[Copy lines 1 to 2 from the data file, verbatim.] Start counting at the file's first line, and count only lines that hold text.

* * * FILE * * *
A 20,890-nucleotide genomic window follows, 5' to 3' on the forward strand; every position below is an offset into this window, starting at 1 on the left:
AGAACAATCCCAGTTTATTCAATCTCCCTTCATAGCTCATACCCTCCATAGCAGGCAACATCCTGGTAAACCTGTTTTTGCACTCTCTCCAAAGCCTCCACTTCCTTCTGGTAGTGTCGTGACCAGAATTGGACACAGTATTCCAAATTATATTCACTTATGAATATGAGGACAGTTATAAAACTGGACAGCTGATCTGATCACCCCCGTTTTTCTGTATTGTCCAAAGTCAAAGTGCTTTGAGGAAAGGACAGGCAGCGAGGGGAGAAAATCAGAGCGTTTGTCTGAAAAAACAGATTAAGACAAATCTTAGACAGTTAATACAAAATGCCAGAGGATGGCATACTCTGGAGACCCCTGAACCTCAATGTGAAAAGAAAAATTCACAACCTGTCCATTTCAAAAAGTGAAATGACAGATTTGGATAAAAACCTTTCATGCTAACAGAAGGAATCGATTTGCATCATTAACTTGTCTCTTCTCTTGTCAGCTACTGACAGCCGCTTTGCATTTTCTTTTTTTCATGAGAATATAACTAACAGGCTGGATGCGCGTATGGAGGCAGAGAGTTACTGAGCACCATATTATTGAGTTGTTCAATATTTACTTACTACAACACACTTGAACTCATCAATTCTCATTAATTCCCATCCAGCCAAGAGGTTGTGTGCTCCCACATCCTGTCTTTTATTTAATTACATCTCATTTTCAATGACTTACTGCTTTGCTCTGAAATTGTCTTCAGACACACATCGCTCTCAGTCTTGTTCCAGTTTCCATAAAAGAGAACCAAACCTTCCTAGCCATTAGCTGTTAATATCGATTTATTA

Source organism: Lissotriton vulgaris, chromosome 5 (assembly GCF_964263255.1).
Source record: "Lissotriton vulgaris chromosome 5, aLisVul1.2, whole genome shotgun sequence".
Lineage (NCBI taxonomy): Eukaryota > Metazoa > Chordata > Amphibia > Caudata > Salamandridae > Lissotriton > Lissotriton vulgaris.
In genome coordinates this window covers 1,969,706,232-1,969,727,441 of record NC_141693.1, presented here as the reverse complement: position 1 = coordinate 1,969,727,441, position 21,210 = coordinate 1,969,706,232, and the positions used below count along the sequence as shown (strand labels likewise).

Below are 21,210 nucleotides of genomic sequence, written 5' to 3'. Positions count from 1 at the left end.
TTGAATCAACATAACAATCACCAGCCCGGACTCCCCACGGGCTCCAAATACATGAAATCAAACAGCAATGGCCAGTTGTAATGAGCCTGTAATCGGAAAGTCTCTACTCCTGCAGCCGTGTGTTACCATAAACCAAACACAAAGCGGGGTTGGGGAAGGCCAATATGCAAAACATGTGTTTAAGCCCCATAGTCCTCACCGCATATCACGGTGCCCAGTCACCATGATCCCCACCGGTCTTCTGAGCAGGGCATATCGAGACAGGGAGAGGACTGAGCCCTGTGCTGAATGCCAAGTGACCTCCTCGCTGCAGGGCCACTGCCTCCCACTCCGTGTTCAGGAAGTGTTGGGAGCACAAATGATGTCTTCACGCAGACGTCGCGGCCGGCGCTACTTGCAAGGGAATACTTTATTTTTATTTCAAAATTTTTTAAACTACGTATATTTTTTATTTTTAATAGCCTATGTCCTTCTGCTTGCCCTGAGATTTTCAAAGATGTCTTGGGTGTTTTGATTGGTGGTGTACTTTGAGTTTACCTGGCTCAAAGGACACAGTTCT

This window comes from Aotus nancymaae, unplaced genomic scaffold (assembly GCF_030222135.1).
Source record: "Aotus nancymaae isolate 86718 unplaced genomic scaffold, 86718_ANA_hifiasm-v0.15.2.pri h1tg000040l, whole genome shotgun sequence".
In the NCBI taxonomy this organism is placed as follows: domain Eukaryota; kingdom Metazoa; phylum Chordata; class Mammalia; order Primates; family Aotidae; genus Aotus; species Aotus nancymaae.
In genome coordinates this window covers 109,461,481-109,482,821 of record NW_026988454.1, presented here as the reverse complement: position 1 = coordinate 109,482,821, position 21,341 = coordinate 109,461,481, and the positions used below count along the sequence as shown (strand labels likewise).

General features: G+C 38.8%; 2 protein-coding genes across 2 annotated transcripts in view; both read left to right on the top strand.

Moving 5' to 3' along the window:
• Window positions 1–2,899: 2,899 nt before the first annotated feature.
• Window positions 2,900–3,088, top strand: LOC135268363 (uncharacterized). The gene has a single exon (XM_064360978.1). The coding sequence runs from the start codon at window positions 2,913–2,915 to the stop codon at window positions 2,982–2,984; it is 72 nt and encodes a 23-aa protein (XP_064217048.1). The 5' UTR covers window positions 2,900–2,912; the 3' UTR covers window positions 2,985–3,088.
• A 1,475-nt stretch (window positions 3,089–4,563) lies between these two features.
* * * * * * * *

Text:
A 20,890-nucleotide genomic window follows, 5' to 3' on the forward strand; every position below is an offset into this window, starting at 1 on the left:
AGAACAATCCCAGTTTATTCAATCTCCCTTCATAGCTCATACCCTCCATAGCAGGCAACATCCTGGTAAACCTGTTTTTGCACTCTCTCCAAAGCCTCCACTTCCTTCTGGTAGTGTCGTGACCAGAATTGGACACAGTATTCCAAATTATATTCACTTATGAATATGAGGACAGTTATAAAACTGGACAGCTGATCTGATCACCCCCGTTTTTCTGTATTGTCCAAAGTCAAAGTGCTTTGAGGAAAGGACAGGCAGCGAGGGGAGAAAATCAGAGCGTTTGTCTGAAAAAACAGATTAAGACAAATCTTAGACAGTTAATACAAAATGCCAGAGGATGGCATACTCTGGAGACCCCTGAACCTCAATGTGAAAAGAAAAATTCACAACCTGTCCATTTCAAAAAGTGAAATGACAGATTTGGATAAAAACCTTTCATGCTAACAGAAGGAATCGATTTGCATCATTAACTTGTCTCTTCTCTTGTCAGCTACTGACAGCCGCTTTGCATTTTCTTTTTTTCATGAGAATATAACTAACAGGCTGGATGCGCGTATGGAGGCAGAGAGTTACTGAGCACCATATTATTGAGTTGTTCAATATTTACTTACTACAACACACTTGAACTCATCAATTCTCATTAATTCCCATCCAGCCAAGAGGTTGTGTGCTCCCACATCCTGTCTTTTATTTAATTACATCTCATTTTCAATGACTTACTGCTTTGCTCTGAAATTGTCTTCAGACACACATCGCTCTCAGTCTTGTTCCAGTTTCCATAAAAGAGAACCAAACCTTCCTAGCCATTAGCTGTTAATATCGATTTATTA